Data management and data cleansing – it’s not about the data

We meet with many IT teams that are trying to establish a data quality culture within their organisations.

July 24, 2012

By Gary Allemann, MD at Master Data Management

We meet with many IT teams that are trying to establish a data quality culture within their organisations. In most cases they share a common concern with us:

“The business people aren’t interested in solving data problems!”

“We don’t get buy in from senior management for data governance!”

The axiom ‘You can’t see the wood for the trees’ is apt when considering their approach to data management and data cleansing. They see so many issues caused by poor data that they assume that these will be obvious to everyone. So the problem that they are trying to address becomes “poor data quality” – rather than the business issue (or issues) that the data is affecting.

Gary Smaller

Gary Smaller

This common mistake has resulted in business people questioning the business value of data management projects, with sometimes a lot of money being spent but ultimately they do not yield any results and are perceived to be pointless. This is more than often due to data management projects that are frequently driven by technologists who do not speak the ‘business language’.

After all, data management is not about the data. It’s about addressing the business issues caused by data and improving the business outcome.

It is therefore vital to partner with a data management professional that understands the business language and how the technology can deliver results that can be linked back to business issues.

For example, a data person may ask for budget to “improve address data quality”, assuming that this is the business driver. After all, address inaccuracies are the cause of many business issues – ranging from returned mail, to the inability to trace and collect bad debts, to the increased risk associated with non-compliance.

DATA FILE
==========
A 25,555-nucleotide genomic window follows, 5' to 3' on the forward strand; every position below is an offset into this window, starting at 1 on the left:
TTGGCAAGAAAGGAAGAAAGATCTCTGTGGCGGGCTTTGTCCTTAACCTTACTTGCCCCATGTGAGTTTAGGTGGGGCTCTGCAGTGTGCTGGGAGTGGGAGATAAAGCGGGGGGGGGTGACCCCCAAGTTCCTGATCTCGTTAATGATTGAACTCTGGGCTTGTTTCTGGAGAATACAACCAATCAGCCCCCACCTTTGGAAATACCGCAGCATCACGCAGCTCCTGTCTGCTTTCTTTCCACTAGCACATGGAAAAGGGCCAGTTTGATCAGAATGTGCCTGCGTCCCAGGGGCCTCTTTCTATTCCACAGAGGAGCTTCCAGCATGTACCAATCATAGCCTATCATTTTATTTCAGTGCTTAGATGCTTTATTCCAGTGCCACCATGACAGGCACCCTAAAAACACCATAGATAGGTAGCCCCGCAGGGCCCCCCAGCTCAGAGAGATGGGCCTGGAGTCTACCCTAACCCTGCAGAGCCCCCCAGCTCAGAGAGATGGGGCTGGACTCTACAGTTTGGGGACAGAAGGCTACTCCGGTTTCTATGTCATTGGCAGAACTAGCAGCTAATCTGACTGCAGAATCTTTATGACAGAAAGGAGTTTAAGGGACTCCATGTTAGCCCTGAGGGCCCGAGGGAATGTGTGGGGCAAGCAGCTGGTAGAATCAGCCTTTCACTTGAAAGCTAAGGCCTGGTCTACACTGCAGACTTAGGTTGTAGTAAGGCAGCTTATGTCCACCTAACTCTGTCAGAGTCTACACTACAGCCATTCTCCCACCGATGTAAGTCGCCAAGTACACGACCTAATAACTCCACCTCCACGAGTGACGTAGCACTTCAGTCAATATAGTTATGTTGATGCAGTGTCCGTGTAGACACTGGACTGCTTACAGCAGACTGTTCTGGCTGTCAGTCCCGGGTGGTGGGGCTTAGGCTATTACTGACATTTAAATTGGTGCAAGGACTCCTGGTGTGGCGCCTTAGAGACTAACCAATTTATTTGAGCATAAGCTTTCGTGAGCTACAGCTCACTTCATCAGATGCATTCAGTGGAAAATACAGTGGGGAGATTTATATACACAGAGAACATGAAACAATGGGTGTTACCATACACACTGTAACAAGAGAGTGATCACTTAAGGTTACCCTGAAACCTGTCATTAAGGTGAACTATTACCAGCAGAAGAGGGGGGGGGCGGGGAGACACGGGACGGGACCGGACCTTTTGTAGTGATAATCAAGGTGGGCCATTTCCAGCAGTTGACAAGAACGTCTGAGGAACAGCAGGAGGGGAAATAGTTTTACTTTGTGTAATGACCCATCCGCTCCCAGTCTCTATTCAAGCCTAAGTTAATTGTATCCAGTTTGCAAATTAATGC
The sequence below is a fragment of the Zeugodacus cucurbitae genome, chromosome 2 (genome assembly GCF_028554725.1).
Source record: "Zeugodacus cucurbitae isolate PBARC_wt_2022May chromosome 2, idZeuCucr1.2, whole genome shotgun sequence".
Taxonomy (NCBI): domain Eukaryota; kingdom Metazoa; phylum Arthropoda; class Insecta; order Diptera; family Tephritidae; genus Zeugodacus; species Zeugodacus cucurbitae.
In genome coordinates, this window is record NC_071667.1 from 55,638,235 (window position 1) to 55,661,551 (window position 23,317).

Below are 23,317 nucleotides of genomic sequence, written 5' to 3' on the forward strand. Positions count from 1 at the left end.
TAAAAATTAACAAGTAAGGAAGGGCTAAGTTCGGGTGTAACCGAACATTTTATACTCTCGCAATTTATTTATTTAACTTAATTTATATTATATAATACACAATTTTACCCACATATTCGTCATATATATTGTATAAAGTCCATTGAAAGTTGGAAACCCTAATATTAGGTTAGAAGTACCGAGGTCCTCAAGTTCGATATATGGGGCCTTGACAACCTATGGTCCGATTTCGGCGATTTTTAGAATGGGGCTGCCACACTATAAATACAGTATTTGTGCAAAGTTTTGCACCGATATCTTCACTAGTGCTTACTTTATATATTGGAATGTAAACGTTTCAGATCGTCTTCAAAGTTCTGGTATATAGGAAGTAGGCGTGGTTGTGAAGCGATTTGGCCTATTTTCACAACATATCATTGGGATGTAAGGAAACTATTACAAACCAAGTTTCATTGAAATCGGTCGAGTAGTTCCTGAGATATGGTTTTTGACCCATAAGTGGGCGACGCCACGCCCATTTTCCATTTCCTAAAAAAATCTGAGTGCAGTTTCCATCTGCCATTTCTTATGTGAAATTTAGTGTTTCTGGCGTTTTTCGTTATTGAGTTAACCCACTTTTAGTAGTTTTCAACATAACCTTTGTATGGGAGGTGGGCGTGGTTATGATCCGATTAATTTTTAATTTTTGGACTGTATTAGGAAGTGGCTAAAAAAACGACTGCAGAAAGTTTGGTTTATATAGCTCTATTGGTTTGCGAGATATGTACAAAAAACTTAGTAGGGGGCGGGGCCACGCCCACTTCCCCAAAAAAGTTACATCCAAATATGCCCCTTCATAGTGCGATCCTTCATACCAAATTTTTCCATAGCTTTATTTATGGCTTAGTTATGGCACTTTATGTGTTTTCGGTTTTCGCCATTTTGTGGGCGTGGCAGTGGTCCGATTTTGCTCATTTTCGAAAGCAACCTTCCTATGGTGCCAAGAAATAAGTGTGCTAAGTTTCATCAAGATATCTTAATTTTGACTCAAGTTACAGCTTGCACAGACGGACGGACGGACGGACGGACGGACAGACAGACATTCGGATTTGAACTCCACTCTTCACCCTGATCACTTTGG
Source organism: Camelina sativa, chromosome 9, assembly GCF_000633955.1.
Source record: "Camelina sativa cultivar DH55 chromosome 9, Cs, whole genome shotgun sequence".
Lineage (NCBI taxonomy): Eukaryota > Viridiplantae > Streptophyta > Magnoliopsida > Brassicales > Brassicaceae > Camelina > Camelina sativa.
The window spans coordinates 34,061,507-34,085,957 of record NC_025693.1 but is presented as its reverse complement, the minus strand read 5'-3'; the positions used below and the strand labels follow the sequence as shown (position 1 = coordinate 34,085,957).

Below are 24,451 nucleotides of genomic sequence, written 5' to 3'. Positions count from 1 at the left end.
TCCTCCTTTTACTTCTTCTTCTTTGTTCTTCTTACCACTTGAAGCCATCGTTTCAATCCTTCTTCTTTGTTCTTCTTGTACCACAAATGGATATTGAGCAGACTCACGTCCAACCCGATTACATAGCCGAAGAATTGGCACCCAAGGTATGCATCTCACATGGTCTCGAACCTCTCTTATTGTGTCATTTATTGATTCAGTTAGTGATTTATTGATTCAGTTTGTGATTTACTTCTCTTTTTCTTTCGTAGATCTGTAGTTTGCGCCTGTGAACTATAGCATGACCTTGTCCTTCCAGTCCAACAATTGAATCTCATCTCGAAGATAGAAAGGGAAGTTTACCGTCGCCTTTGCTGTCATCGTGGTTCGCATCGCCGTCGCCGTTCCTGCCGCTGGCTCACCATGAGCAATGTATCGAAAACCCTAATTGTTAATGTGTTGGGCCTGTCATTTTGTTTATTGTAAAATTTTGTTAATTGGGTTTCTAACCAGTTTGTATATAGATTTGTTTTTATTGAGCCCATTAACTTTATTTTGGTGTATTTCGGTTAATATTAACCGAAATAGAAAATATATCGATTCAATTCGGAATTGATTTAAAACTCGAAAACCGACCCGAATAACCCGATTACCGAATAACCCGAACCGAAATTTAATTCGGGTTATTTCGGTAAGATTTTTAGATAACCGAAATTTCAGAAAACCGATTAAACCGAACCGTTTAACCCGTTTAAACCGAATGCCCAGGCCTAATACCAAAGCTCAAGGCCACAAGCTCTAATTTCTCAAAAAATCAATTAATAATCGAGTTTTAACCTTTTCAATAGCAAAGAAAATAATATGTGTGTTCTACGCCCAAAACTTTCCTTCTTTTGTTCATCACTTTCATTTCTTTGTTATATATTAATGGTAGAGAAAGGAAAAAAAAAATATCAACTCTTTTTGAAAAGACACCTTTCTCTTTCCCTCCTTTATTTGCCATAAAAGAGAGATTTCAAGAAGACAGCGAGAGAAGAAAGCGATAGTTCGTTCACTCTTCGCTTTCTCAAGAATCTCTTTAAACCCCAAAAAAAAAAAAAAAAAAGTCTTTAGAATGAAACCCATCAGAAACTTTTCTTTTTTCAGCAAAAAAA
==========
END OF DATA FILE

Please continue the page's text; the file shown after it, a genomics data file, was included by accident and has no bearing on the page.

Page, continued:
In each of these cases, the business driver is not better address data quality. A project that asks for budget to ‘reduce overall debtor’s days by x%’, or to ‘cut the volume of returned mail by y%”, is far more likely to get attention, and budget, from business than a project intended to ‘improve the accuracy of addresses’.

This approach also focuses the attention of any implementation on the specific end goal, or goals, ensuring that unnecessary effort and money is not expended cleansing data for the sake of it.

Of course, this approach can lead to duplication of effort. Do we need multiple projects, each with a different end goal all working on the same data?

Pragmatic data governance assists to ensure that overlapping business goals are addressed by the same project, rather than having many tactical projects that may impact negatively on each other, or waste resources repeating a task that has been delivered by another project.

Experience can help to link the business and IT goals creating that all important business buy in and support.